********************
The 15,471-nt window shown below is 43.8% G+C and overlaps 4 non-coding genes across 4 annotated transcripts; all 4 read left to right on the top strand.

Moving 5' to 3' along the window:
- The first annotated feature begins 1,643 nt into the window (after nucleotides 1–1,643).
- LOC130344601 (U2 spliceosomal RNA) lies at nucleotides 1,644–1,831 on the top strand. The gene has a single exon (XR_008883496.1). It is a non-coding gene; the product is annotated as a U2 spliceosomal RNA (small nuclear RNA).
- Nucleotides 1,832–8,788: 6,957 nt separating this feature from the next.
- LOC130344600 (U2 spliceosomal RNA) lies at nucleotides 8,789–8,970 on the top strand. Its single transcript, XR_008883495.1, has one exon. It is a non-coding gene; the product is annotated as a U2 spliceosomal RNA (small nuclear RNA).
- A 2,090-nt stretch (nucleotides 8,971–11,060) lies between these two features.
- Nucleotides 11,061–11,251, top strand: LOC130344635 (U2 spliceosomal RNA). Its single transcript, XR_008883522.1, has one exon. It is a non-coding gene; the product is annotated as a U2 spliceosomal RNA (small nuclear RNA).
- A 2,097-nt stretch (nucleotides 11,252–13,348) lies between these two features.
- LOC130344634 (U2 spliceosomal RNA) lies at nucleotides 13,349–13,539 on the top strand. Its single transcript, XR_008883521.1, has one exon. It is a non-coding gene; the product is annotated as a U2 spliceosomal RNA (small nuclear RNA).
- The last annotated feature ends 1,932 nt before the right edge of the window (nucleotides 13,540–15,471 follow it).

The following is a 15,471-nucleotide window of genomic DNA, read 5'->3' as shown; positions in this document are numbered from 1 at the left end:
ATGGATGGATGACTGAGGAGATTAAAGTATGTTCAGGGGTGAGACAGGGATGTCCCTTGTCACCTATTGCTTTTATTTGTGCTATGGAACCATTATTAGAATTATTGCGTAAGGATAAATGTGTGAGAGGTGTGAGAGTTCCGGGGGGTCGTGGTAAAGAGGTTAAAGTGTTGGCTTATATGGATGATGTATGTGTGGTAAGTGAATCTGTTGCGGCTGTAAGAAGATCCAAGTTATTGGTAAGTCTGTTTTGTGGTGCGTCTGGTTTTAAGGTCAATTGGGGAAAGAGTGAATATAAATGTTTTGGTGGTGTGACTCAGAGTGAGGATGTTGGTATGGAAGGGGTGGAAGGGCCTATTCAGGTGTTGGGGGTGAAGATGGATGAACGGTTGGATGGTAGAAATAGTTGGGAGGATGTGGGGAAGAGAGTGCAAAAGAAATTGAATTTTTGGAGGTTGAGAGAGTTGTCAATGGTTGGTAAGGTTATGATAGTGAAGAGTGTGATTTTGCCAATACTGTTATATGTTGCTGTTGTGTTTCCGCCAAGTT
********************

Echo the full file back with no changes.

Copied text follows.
The 15,471-nt window shown below is 43.8% G+C and overlaps 4 non-coding genes across 4 annotated transcripts; all 4 read left to right on the top strand.

Moving 5' to 3' along the window:
- The first annotated feature begins 1,643 nt into the window (after nucleotides 1–1,643).
- LOC130344601 (U2 spliceosomal RNA) lies at nucleotides 1,644–1,831 on the top strand. The gene has a single exon (XR_008883496.1). It is a non-coding gene; the product is annotated as a U2 spliceosomal RNA (small nuclear RNA).
- Nucleotides 1,832–8,788: 6,957 nt separating this feature from the next.
- LOC130344600 (U2 spliceosomal RNA) lies at nucleotides 8,789–8,970 on the top strand. Its single transcript, XR_008883495.1, has one exon. It is a non-coding gene; the product is annotated as a U2 spliceosomal RNA (small nuclear RNA).
- A 2,090-nt stretch (nucleotides 8,971–11,060) lies between these two features.
- Nucleotides 11,061–11,251, top strand: LOC130344635 (U2 spliceosomal RNA). Its single transcript, XR_008883522.1, has one exon. It is a non-coding gene; the product is annotated as a U2 spliceosomal RNA (small nuclear RNA).
- A 2,097-nt stretch (nucleotides 11,252–13,348) lies between these two features.
- LOC130344634 (U2 spliceosomal RNA) lies at nucleotides 13,349–13,539 on the top strand. Its single transcript, XR_008883521.1, has one exon. It is a non-coding gene; the product is annotated as a U2 spliceosomal RNA (small nuclear RNA).
- The last annotated feature ends 1,932 nt before the right edge of the window (nucleotides 13,540–15,471 follow it).

The following is a 15,471-nucleotide window of genomic DNA, read 5'->3' as shown; positions in this document are numbered from 1 at the left end:
ATGGATGGATGACTGAGGAGATTAAAGTATGTTCAGGGGTGAGACAGGGATGTCCCTTGTCACCTATTGCTTTTATTTGTGCTATGGAACCATTATTAGAATTATTGCGTAAGGATAAATGTGTGAGAGGTGTGAGAGTTCCGGGGGGTCGTGGTAAAGAGGTTAAAGTGTTGGCTTATATGGATGATGTATGTGTGGTAAGTGAATCTGTTGCGGCTGTAAGAAGATCCAAGTTATTGGTAAGTCTGTTTTGTGGTGCGTCTGGTTTTAAGGTCAATTGGGGAAAGAGTGAATATAAATGTTTTGGTGGTGTGACTCAGAGTGAGGATGTTGGTATGGAAGGGGTGGAAGGGCCTATTCAGGTGTTGGGGGTGAAGATGGATGAACGGTTGGATGGTAGAAATAGTTGGGAGGATGTGGGGAAGAGAGTGCAAAAGAAATTGAATTTTTGGAGGTTGAGAGAGTTGTCAATGGTTGGTAAGGTTATGATAGTGAAGAGTGTGATTTTGCCAATACTGTTATATGTTGCTGTTGTGTTTCCGCCAAGTT